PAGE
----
[Date Prev][Date Next][Thread Prev][Thread Next][Date index][Thread index]

From |
Joseph Coveney <[email protected]> |

To |
Statalist <[email protected]> |

Subject |
Re: st: tests of sphericity |

Date |
Thu, 02 Oct 2003 19:13:38 +0900 |

David Airey wrote in response to a posting by Ricardo Ovaldia: ---------------------------------------------------------------------------- [excerpted] > My understanding is that the epsilon corrects for the > sphericity in the data but is not necessary to use it > if the data meets the sphericity assumption (i.e. > passes Mauchly's test). In which case we can use the > uncorrected F test. I do not like adjusting the df > unless it is necessary. > > Thank you, > Ricardo. I think you are right and that nobody has written a program for Mauchley's test of sphericity. The test is available in other statistical packages. In searching a little I did not find a readable account on what Mauchly's test actually does or how I might program it myself. Do you know the original reference? [excerpted] ---------------------------------------------------------------------------- The original reference is J. W. Mauchley, Significance test of sphericity of a normal n-variate distribution. Annals of Mathematical Statistics 11:204-9, 1940. The formula for Mauchly's chi-square test statistic and an ad hoc SAS IML macro for a particular dataset are provided in N. H. Timm and T. A. Mieczkowski, _Univariate & Multivariate General Linear Models: Theory and Applications using SAS Software_ (Cary, North Carolina: SAS Institute, 1997), pp. 110-15. This source gives a "locally best invariant" test for sphericity that is supposed to be more powerful than Mauchly's for small samples. It also describes a test for the multisample circularity assumption. All of the tests use matrix manipulations, but nothing more involved than what Stata can do readily (determinants, traces, transposes, multiplications). Nearly everything that I've ever read about the matter, however, advises against Mauchly's test as a precondition. I have a follow-up question in this vein: if the assumptions for a statistical test are plausable (are reasonably expected to be satisfied on the basis of prior knowledge or on the basis of information independent of the data under evaluation), especially for assumptions that a test is sensitive to, does the test statistic that results from a statistical test that is performed in one way conditional upon passing such a pretest (and performed in another way conditional upon failing) follow the distribution of the test statistic that is found in the back of the textbooks? In other words, given that I don't have any particular reason to suspect that the assumption of circularity would be violated for a dataset, if I commit to use epsilon-based degree-of-freedom adjustments if the p-value associated with Mauchly's chi-square is 0.05 (or some other threshold) or less, and commit not to use such adjustments if the Mauchly test gives a p-value greater than 0.05, then will the subsequent repeated-measures ANOVA's resulting F-statistic follow an F distribution? It doesn't have to be Mauchly/ANOVA; it could be Levene (Bartlett, Brown-Forsythe)/Student t test with / without Welch (Satterthwaite) adjustment, and so on for other analogous pretest/test pairs where there is a test statistic that is in some sense conditional on the outcome of a pretest on the same data. Joseph Coveney * * For searches and help try: * http://www.stata.com/support/faqs/res/findit.html * http://www.stata.com/support/statalist/faq * http://www.ats.ucla.edu/stat/stata/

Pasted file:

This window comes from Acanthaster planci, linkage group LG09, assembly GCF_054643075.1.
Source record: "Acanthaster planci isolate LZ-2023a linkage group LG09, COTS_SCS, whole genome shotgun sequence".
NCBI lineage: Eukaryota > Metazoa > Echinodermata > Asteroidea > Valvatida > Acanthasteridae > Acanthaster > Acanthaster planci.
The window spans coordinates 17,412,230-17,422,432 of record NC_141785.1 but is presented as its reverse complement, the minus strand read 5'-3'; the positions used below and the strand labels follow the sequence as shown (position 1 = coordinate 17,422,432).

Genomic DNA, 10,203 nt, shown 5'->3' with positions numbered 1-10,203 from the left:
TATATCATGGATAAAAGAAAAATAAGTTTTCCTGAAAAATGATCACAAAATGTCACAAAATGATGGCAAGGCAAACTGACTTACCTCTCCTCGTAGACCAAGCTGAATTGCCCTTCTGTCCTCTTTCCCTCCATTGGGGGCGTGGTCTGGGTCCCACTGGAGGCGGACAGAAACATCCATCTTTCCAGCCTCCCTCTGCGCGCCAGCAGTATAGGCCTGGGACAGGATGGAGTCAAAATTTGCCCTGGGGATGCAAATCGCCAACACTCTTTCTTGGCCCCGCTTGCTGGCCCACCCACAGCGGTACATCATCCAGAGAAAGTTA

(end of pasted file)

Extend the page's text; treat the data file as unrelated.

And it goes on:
- Prev by Date:
**st: RE: RE: RE: ci, return lists, and statsby commands** - Next by Date:
**RE: st: tests of sphericity** - Previous by thread:
**RE: st: tests of sphericity** - Next by thread:
**re: st: tests of sphericity** - Index(es):

© Copyright 1996–2024 StataCorp LLC | Terms of use | Privacy | Contact us | What's new | Site index |